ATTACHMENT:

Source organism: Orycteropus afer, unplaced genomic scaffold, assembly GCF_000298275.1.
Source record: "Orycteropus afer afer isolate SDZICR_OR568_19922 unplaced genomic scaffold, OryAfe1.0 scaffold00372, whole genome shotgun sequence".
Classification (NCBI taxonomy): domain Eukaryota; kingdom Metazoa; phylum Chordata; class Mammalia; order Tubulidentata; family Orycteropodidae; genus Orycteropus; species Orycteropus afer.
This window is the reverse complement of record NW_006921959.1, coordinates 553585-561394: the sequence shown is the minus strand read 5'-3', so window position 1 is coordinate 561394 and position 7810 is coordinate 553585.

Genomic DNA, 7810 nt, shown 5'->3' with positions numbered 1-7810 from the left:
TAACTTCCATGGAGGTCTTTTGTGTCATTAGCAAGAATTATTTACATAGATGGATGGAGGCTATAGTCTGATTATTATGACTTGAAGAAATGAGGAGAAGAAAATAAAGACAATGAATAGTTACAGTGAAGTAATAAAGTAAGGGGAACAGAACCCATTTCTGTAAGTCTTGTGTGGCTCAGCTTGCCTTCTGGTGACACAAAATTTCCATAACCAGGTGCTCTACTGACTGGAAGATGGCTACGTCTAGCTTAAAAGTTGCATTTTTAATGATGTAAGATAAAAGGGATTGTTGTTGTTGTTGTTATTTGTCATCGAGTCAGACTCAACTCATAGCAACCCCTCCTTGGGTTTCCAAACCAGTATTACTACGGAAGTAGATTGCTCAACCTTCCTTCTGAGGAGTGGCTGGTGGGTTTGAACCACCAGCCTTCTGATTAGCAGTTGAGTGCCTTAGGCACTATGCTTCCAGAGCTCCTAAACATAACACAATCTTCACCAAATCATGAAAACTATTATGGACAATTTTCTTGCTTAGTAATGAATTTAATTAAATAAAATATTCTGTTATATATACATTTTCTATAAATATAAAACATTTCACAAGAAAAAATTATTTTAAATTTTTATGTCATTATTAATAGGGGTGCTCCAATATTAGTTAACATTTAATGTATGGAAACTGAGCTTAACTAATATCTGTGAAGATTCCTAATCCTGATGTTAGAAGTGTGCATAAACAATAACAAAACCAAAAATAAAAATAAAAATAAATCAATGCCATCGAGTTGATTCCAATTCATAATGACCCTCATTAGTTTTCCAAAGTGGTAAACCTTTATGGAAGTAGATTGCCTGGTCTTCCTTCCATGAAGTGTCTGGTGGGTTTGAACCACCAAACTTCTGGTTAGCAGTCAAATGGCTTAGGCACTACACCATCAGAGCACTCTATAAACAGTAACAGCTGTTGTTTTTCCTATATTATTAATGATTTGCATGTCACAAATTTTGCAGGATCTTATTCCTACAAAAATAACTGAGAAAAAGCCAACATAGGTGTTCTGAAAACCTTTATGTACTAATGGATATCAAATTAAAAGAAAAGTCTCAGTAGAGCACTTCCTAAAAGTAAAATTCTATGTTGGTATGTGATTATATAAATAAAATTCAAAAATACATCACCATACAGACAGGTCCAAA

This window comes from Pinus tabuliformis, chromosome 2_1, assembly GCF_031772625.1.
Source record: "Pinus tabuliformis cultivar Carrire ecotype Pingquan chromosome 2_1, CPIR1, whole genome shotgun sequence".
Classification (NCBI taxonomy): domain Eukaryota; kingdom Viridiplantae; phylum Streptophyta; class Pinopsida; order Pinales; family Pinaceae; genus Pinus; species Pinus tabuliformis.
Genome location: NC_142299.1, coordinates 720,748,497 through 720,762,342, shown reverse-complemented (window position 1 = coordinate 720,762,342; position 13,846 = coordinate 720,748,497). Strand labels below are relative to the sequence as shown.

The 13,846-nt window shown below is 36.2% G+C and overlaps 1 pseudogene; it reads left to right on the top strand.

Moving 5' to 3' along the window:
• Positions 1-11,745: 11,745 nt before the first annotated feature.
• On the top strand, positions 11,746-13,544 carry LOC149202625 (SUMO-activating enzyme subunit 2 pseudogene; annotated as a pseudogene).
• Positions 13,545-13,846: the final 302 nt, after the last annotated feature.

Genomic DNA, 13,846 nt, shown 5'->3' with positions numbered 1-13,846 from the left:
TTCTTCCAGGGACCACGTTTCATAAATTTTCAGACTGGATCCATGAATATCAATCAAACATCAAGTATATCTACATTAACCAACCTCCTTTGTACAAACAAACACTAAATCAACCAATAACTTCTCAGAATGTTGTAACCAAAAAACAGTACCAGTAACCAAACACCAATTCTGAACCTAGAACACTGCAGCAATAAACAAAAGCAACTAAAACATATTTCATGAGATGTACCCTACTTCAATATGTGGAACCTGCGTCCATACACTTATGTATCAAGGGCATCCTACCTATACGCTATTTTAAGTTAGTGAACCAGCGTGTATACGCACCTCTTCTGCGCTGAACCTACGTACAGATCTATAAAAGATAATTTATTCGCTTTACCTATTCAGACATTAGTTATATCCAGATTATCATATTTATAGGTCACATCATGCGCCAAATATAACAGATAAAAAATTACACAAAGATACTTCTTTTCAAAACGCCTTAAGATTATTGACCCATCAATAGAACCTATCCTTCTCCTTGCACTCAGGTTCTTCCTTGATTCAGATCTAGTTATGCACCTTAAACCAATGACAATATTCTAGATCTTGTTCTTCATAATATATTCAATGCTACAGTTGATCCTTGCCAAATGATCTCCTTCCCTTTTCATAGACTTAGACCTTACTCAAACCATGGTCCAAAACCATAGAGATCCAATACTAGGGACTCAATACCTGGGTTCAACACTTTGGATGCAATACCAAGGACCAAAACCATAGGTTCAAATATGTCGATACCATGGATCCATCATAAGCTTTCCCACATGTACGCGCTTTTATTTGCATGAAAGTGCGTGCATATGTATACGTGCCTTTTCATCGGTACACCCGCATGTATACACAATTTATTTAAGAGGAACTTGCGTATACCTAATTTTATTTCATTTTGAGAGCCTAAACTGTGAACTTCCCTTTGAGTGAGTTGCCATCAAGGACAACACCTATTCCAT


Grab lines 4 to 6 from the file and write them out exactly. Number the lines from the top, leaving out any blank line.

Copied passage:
This window is the reverse complement of record NW_006921959.1, coordinates 553585-561394: the sequence shown is the minus strand read 5'-3', so window position 1 is coordinate 561394 and position 7810 is coordinate 553585.

Genomic DNA, 7810 nt, shown 5'->3' with positions numbered 1-7810 from the left:
TAACTTCCATGGAGGTCTTTTGTGTCATTAGCAAGAATTATTTACATAGATGGATGGAGGCTATAGTCTGATTATTATGACTTGAAGAAATGAGGAGAAGAAAATAAAGACAATGAATAGTTACAGTGAAGTAATAAAGTAAGGGGAACAGAACCCATTTCTGTAAGTCTTGTGTGGCTCAGCTTGCCTTCTGGTGACACAAAATTTCCATAACCAGGTGCTCTACTGACTGGAAGATGGCTACGTCTAGCTTAAAAGTTGCATTTTTAATGATGTAAGATAAAAGGGATTGTTGTTGTTGTTGTTATTTGTCATCGAGTCAGACTCAACTCATAGCAACCCCTCCTTGGGTTTCCAAACCAGTATTACTACGGAAGTAGATTGCTCAACCTTCCTTCTGAGGAGTGGCTGGTGGGTTTGAACCACCAGCCTTCTGATTAGCAGTTGAGTGCCTTAGGCACTATGCTTCCAGAGCTCCTAAACATAACACAATCTTCACCAAATCATGAAAACTATTATGGACAATTTTCTTGCTTAGTAATGAATTTAATTAAATAAAATATTCTGTTATATATACATTTTCTATAAATATAAAACATTTCACAAGAAAAAATTATTTTAAATTTTTATGTCATTATTAATAGGGGTGCTCCAATATTAGTTAACATTTAATGTATGGAAACTGAGCTTAACTAATATCTGTGAAGATTCCTAATCCTGATGTTAGAAGTGTGCATAAACAATAACAAAACCAAAAATAAAAATAAAAATAAATCAATGCCATCGAGTTGATTCCAATTCATAATGACCCTCATTAGTTTTCCAAAGTGGTAAACCTTTATGGAAGTAGATTGCCTGGTCTTCCTTCCATGAAGTGTCTGGTGGGTTTGAACCACCAAACTTCTGGTTAGCAGTCAAATGGCTTAGGCACTACACCATCAGAGCACTCTATAAACAGTAACAGCTGTTGTTTTTCCTATATTATTAATGATTTGCATGTCACAAATTTTGCAGGATCTTATTCCTACAAAAATAACTGAGAAAAAGCCAACATAGGTGTTCTGAAAACCTTTATGTACTAATGGATATCAAATTAAAAGAAAAGTCTCAGTAGAGCACTTCCTAAAAGTAAAATTCTATGTTGGTATGTGATTATATAAATAAAATTCAAAAATACATCACCATACAGACAGGTCCAAA